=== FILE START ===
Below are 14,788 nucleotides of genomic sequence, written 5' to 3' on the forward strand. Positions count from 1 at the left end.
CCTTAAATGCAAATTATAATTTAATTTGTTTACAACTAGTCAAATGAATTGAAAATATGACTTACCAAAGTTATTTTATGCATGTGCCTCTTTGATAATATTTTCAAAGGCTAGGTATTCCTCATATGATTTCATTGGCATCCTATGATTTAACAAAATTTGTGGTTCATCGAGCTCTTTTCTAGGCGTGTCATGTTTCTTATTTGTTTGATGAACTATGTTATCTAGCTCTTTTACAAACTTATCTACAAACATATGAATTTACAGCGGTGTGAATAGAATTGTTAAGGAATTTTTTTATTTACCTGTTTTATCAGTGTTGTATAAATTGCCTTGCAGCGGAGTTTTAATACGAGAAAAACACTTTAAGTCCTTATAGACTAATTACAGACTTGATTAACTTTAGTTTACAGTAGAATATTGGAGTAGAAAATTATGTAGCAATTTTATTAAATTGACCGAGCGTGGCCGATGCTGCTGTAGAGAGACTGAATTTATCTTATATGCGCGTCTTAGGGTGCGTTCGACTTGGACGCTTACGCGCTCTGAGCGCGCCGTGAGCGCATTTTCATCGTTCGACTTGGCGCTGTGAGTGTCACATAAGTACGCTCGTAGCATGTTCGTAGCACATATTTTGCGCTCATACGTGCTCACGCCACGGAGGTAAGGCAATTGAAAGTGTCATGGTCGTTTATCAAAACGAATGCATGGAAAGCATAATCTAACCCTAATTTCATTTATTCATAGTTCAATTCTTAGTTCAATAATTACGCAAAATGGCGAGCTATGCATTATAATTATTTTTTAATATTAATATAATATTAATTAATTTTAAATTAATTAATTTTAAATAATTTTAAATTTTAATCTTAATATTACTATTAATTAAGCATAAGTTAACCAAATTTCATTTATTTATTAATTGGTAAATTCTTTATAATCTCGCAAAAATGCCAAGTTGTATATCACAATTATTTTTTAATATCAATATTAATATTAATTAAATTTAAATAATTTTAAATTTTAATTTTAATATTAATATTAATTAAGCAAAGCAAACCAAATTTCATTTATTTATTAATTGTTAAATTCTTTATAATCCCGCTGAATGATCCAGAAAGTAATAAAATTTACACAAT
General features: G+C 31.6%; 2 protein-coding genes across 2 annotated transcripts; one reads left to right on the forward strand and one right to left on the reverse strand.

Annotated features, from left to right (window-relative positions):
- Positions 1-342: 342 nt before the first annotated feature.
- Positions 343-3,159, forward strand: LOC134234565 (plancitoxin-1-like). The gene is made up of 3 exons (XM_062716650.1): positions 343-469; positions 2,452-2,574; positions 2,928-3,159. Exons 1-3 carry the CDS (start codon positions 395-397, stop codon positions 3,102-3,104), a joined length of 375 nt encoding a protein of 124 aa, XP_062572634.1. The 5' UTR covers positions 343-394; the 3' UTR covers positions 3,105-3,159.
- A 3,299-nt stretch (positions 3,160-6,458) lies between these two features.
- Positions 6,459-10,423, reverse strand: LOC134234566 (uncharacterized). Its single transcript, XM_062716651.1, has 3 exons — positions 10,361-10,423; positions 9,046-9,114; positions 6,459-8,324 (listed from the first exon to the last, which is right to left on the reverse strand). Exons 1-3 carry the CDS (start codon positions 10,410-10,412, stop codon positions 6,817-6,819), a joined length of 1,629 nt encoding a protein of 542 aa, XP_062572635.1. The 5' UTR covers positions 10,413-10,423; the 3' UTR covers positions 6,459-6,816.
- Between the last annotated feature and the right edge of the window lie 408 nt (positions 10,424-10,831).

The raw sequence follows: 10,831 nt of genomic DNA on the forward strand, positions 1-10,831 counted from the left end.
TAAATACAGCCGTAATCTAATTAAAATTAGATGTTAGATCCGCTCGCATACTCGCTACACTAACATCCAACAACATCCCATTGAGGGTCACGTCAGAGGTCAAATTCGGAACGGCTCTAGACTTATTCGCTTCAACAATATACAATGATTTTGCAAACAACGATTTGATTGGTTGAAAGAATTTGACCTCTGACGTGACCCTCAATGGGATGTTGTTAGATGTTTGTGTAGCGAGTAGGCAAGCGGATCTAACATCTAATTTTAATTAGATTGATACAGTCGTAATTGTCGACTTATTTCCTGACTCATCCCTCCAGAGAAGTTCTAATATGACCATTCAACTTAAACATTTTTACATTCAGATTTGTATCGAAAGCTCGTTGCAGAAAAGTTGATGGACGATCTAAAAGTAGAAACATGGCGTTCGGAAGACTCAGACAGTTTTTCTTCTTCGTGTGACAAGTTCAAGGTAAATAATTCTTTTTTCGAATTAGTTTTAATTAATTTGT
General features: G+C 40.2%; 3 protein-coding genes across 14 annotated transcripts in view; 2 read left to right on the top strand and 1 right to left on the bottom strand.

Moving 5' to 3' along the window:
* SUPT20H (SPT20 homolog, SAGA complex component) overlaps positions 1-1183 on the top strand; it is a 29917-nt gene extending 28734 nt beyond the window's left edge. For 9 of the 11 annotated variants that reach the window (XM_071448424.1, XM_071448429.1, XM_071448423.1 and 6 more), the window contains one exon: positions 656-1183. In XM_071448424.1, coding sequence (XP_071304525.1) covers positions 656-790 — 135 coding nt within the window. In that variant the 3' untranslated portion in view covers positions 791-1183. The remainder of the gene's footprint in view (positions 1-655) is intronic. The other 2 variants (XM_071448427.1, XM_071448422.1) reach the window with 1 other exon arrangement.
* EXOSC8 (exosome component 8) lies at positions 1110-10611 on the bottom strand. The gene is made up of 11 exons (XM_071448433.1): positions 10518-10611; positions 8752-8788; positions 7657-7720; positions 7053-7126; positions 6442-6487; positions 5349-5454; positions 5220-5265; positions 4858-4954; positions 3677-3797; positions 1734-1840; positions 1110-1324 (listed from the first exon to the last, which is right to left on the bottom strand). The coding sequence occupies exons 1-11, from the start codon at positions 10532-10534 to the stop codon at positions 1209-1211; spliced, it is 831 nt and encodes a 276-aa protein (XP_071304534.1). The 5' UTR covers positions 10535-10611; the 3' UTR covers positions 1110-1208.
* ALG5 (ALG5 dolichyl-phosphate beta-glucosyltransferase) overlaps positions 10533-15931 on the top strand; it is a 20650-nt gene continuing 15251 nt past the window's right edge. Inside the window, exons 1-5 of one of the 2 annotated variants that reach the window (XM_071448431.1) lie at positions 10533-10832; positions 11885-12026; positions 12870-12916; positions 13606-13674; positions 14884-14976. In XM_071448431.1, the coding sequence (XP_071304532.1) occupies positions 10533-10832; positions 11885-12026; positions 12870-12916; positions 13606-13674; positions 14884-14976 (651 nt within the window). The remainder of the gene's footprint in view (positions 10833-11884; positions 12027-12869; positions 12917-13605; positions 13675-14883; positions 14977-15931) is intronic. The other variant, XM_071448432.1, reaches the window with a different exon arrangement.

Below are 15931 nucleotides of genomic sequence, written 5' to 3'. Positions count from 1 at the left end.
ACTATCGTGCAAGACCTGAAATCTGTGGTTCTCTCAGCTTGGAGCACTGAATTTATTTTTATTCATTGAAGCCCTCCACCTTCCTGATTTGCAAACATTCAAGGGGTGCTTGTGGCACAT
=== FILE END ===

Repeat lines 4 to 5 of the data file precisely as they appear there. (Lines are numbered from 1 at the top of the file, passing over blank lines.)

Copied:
Annotated features, from left to right (window-relative positions):
- Positions 1-342: 342 nt before the first annotated feature.